Savage had a long career (1944–88), and though his novels never sold well, they received almost uniformly high praise. At Random House, where he published his fourth novel, he was called by some “the new Truman Capote.”6 In his Hudson Review notice of Power of the Dog, critic Roger Sale called it “the finest single book I know about the modern west.”7 A decade later, The New Yorker reviewer of I Heard My Sister Speak My Name (1977) [retitled The Sheep Queen in 2001] gushed, “There are few American novelists now active who have produced a more distinguished body of work.”8 Savage’s most recent champion is Thomas McGuane, who has stated, “In my view, Savage may be the best of all the western novelists, after Cather.” 9
The youth who became Thomas Savage imagined himself a writer by the time he enrolled in Beaverhead County High School: active on the newspaper staff, he penned a column, “Balloni,” that foreshadows his novels’ witty social commentary and sardonic tone. Scattered copies survive in the Beaverhead County Museum. Known as Tom Brenner (his stepfather’s name), Savage spent a few semesters at the University of Montana, Missoula, where he studied writing under Brassil Fitzgerald. In letters from 1936 (in my possession), twenty-one-year-old Savage claimed he loved the family ranch and intended to stay, but in the fall of 1937 he traveled to Boston to be closer to Fitzgerald’s daughter, Elizabeth. They married in 1939 and graduated from Colby College the following year. In the next decade they started their family while Savage worked a variety of jobs (in Massachusetts, Chicago, and back on the Brenner Ranch). When he published his first novel, The Pass (1944), he took his birth father’s name. Savage worked for a few years at Brandeis University and taught at Vassar one year (1958–59), but otherwise he devoted himself to writing.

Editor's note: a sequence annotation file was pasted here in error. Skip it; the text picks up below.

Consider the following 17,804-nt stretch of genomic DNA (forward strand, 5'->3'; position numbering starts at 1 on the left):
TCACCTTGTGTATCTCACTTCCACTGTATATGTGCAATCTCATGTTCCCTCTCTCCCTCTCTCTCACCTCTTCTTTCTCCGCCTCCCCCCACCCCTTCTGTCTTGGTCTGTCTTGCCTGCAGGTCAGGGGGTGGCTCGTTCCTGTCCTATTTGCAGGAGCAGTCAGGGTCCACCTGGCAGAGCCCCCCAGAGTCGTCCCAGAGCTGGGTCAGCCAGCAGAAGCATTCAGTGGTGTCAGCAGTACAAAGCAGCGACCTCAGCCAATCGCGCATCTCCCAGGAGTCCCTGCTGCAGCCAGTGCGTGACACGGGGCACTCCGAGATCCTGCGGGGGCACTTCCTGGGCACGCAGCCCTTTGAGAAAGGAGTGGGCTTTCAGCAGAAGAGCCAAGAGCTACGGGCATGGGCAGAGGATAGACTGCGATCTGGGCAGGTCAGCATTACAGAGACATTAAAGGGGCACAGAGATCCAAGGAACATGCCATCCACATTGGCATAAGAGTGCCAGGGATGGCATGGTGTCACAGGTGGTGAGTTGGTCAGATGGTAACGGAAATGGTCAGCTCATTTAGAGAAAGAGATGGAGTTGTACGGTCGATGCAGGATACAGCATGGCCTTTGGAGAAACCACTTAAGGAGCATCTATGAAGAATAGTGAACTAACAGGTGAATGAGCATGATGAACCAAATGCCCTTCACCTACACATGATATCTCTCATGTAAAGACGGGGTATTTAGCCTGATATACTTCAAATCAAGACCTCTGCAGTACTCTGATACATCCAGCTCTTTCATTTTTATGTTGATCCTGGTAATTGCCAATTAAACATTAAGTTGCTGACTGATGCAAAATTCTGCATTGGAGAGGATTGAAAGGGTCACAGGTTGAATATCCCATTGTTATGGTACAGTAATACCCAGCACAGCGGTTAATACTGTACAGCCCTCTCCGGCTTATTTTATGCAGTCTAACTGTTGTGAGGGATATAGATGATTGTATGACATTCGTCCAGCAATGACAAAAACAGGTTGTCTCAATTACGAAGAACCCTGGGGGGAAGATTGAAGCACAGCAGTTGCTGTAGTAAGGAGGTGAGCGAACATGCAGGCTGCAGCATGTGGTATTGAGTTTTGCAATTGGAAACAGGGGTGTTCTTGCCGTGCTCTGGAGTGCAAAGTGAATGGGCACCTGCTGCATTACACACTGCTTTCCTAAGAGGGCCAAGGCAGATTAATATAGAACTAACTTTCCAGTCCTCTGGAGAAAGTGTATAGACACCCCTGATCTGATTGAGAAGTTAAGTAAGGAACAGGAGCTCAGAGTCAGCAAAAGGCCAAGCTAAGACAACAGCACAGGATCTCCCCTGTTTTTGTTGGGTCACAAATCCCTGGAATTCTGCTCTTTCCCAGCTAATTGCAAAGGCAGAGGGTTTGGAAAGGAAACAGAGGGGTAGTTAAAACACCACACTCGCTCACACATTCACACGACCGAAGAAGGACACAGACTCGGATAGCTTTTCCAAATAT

Although he was married with children, Savage had a conflicted sexual life. According to their daughter, when Savage proposed to Elizabeth he told her he was gay, but she thought she could “cure” him.10 In 1960 Savage met Tomie dePaola, twenty years younger and sharing a first name. They fell in love and Savage essentially left his family for approximately one year. Their daughter later called their passion a “bonfire.”11 The couple even exchanged rings in the Cowley Fathers’ Chapel in Boston’s Beacon Hill.12 By the fall of 1961, feeling deeply torn about his family, Savage ended his liaison and returned to wife, sons, and daughter. His sons never entirely forgave him for the desertion, and his daughter called Tomie “a snake” who “destroyed my childhood.”13 Thereafter, dePaola, who has enjoyed a giant career as a children’s book author and illustrator, saw Savage briefly only three times. Savage began a novel based on his liaison with dePaola, but after his agent, Blanche Gregory, read it and informed him he’d never get it published, Savage threw the manuscript into the Atlantic.14 When such dead ends appear in Savage’s fiction, they signify, in part, his novels’ gender protest. Critic Karl Olson defines this protest as “homothanaticism,” “the tragic consequences of homosexual desire,” as though “homosexuality inevitably leads to disaster” (104).